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A common trope for political commentators covering party conferences is to say that there were two conferences taking place simultaneously – the speeches made at the podium, and the often different topics dominating debates elsewhere at conference.
In Birmingham over the past week, for example, the optimistic speeches from Theresa May and her cabinet were in contrast to the often frenzied fringe debates about Brexit, how to make the case for free-markets and the future of the party. Similarly, at Labour conference in Liverpool, the enthusiasm for the leadership and its radical ideas in the conference hall was often at odds with grumblings from other parts of the party in fringe events.
From a cities perspective, there definitely was a third conference taking place at both party conferences: with UK city leaders from both parties setting out the challenges and opportunities their places face, and their concerns about Brexit and the national political gridlock it has created.
Among both Labour and Conservative city leaders, there was a clear sense of achievement at the progress they’re making, and both optimism and pragmatism about their ability to deliver for their place in the coming years. Yet there was also frustration – that despite warm words from their respective party leadership and the government about the importance of cities, there has been a real slowing of progress and a lack of political focus on the urban agenda over the last two years.
At our Labour conference fringe event, Greater Manchester metro mayor Andy Burnham spoke of his confidence of delivering his pledge to eradicate homelessness in the city region by the end of 2020 and outlined ambitious plans to transform cycling and walking accessibility. Marvin Rees, mayor of Bristol, highlighted the work he is doing to extend inclusivity in the city and to tackle educational inequalities. And Steve Rotheram, metro mayor of Liverpool City Region, set out important plans to tackle the city regions skills gaps and to increase apprenticeships take-up.
But the Labour mayors also spoke of their frustrations that the Government had failed to uphold its side of the devolution deals, particularly on skills and transport. They also expressed disappointment at the lack of attention from the Labour leadership on urban issues (as reflected by the fact that none of the metro mayors was given an opportunity to speak from the platform this year).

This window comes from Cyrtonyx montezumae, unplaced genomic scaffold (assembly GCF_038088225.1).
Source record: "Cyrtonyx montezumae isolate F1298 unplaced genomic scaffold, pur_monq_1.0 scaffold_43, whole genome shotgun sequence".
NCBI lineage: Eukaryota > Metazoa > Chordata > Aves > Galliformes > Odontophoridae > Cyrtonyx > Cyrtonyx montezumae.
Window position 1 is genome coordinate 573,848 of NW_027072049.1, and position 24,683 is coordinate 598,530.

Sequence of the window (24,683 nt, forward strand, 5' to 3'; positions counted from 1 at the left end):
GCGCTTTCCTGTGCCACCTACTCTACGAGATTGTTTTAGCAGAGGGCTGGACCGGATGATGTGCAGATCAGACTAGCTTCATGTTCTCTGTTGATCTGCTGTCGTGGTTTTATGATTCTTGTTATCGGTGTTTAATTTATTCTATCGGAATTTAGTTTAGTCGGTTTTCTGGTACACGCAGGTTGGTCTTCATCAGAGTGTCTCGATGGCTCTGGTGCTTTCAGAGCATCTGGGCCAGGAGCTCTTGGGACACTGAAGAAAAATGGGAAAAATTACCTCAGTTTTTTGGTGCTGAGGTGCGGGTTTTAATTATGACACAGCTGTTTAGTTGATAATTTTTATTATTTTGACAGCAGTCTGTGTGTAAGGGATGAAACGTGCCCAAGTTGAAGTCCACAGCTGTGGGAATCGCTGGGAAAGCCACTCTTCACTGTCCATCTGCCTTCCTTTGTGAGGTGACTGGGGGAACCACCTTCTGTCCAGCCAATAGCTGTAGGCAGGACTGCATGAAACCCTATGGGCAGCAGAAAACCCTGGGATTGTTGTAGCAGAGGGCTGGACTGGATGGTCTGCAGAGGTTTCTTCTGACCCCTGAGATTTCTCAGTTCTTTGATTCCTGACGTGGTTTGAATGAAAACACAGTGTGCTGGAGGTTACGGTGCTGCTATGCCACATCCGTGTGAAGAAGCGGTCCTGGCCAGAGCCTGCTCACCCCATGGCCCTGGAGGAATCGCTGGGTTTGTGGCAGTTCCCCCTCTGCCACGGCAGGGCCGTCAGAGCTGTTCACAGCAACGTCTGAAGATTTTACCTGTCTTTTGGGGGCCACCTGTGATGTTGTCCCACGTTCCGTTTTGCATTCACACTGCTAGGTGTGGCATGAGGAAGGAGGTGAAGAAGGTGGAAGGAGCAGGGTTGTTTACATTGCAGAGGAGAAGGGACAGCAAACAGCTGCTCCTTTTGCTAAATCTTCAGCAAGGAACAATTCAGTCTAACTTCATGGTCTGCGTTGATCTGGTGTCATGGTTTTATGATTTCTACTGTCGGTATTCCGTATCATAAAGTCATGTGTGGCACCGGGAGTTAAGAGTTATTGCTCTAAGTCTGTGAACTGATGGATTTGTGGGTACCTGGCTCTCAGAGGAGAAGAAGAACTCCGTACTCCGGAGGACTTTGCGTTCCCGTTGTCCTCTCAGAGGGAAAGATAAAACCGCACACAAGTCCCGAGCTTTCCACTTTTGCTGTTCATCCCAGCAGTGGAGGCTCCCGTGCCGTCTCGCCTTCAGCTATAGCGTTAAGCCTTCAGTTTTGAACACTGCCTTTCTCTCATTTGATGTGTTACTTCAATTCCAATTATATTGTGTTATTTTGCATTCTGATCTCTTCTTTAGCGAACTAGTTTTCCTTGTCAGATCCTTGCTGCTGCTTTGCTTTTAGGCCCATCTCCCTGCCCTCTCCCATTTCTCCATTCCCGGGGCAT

Similarly, at Tory conference, the party’s metro mayors were brimming with optimism about progress so far, and what they hoped to achieve over the next few years. West Midlands metro mayor Andy Street was everywhere extolling the practical benefits of devolution – for example, in attracting the Commonwealth Games to the region, and in launching its 5G pilot. He also argued that it is a means to address both the political and economic challenges posed by Brexit. James Palmer, metro mayor in Cambridgeshire and Peterborough, spoke at our fringe of the importance of city leaders as ambassadors and representatives of their places, especially in terms of attracting jobs and investment.
But again, frustration was evident among the Conservative metro mayors at the lack of engagement and focus from Westminster. Ben Houchen, metro mayor for Tees Valley, expressed disappointment that the Department for Education has been less co-operative than he’d hoped about his plans for improving education outcomes in the city region, while James Palmer was frustrated at the Government’s lack of engagement on his proposals to finance his transport plans for Cambridgeshire and Peterborough.
The mayors were speaking at different events at different party conferences, yet the issues they were concerned with were much the same: how to build the homes their residents need, how to provide enough buses for commuters in their city regions, how to ensure residents can breathe clean air.
In this sense, the UK’s city leaders are moving towards the bipartisanship seen in other countries such as the US – where it is often said there are three political parties: Republicans, Democrats and mayors. This commonality of vision and purpose at the city level stands in stark contrast to the increasingly hostile party political divides we see at the national level.
The coming year will bring two planned major milestones that will dictate the course of British politics for the coming years: Brexit, and the Comprehensive Spending Review, due in the first half of next year. For both to be a success, it is crucial that the Government addresses the ambitions and concerns of city leaders.
That means giving mayors and other leaders the powers and resources they need to drive prosperity in their places, especially while central government’s bandwidth is consumed by managing Brexit negotiations and their aftermath. It also means ensuring that reform of the UK’s heavily centralised political system needs to be at the heart of the Spending Review, alongside fiscal announcements. Money will be critical but it must be accompanied by a significant shift in how that money gets spent.
A more immediate milestone is the Government’s Devolution Framework which is scheduled for publication in autumn. How extensive and ambitious this Framework should be is a live debate in the corridors and meeting rooms of the Ministry of Housing, Communities and Local Government. The significance the Government gives to the framework will signal the level of its ambition and commitment to city region devolution.
We encourage the Government to be ambitious and to set out a programme of devolution that gives our cities the powers, resources and responsibilities they need to ensure the country can thrive and prosper in the coming years amid Brexit uncertainty.